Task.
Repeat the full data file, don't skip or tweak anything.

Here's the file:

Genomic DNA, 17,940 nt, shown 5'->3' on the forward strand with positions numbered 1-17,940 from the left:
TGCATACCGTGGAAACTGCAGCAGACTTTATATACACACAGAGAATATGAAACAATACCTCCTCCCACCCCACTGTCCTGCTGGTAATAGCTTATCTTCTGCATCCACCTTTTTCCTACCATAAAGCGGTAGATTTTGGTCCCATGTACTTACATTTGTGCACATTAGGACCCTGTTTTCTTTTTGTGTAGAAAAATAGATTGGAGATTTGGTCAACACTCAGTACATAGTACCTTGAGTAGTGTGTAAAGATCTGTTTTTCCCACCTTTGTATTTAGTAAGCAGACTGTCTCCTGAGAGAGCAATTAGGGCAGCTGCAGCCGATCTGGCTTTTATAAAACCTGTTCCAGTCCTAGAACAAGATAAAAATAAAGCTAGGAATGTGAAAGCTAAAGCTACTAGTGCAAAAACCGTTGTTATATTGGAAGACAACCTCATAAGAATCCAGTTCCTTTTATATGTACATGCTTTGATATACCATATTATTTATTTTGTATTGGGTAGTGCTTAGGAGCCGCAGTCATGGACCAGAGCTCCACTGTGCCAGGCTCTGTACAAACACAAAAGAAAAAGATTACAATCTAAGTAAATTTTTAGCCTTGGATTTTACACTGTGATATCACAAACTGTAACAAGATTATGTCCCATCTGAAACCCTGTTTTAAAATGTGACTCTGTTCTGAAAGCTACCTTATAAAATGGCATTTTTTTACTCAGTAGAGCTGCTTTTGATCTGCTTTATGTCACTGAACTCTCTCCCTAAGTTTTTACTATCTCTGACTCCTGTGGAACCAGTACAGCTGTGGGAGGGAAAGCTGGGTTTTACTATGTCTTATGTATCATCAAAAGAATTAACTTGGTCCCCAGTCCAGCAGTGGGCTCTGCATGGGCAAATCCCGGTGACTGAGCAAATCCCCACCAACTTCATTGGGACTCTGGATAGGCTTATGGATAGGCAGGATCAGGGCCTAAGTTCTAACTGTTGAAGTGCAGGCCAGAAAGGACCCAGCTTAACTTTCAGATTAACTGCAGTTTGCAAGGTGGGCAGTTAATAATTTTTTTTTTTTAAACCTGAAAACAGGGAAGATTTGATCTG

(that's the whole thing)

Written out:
Genomic DNA, 17,940 nt, shown 5'->3' on the forward strand with positions numbered 1-17,940 from the left:
TGCATACCGTGGAAACTGCAGCAGACTTTATATACACACAGAGAATATGAAACAATACCTCCTCCCACCCCACTGTCCTGCTGGTAATAGCTTATCTTCTGCATCCACCTTTTTCCTACCATAAAGCGGTAGATTTTGGTCCCATGTACTTACATTTGTGCACATTAGGACCCTGTTTTCTTTTTGTGTAGAAAAATAGATTGGAGATTTGGTCAACACTCAGTACATAGTACCTTGAGTAGTGTGTAAAGATCTGTTTTTCCCACCTTTGTATTTAGTAAGCAGACTGTCTCCTGAGAGAGCAATTAGGGCAGCTGCAGCCGATCTGGCTTTTATAAAACCTGTTCCAGTCCTAGAACAAGATAAAAATAAAGCTAGGAATGTGAAAGCTAAAGCTACTAGTGCAAAAACCGTTGTTATATTGGAAGACAACCTCATAAGAATCCAGTTCCTTTTATATGTACATGCTTTGATATACCATATTATTTATTTTGTATTGGGTAGTGCTTAGGAGCCGCAGTCATGGACCAGAGCTCCACTGTGCCAGGCTCTGTACAAACACAAAAGAAAAAGATTACAATCTAAGTAAATTTTTAGCCTTGGATTTTACACTGTGATATCACAAACTGTAACAAGATTATGTCCCATCTGAAACCCTGTTTTAAAATGTGACTCTGTTCTGAAAGCTACCTTATAAAATGGCATTTTTTTACTCAGTAGAGCTGCTTTTGATCTGCTTTATGTCACTGAACTCTCTCCCTAAGTTTTTACTATCTCTGACTCCTGTGGAACCAGTACAGCTGTGGGAGGGAAAGCTGGGTTTTACTATGTCTTATGTATCATCAAAAGAATTAACTTGGTCCCCAGTCCAGCAGTGGGCTCTGCATGGGCAAATCCCGGTGACTGAGCAAATCCCCACCAACTTCATTGGGACTCTGGATAGGCTTATGGATAGGCAGGATCAGGGCCTAAGTTCTAACTGTTGAAGTGCAGGCCAGAAAGGACCCAGCTTAACTTTCAGATTAACTGCAGTTTGCAAGGTGGGCAGTTAATAATTTTTTTTTTTTAAACCTGAAAACAGGGAAGATTTGATCTG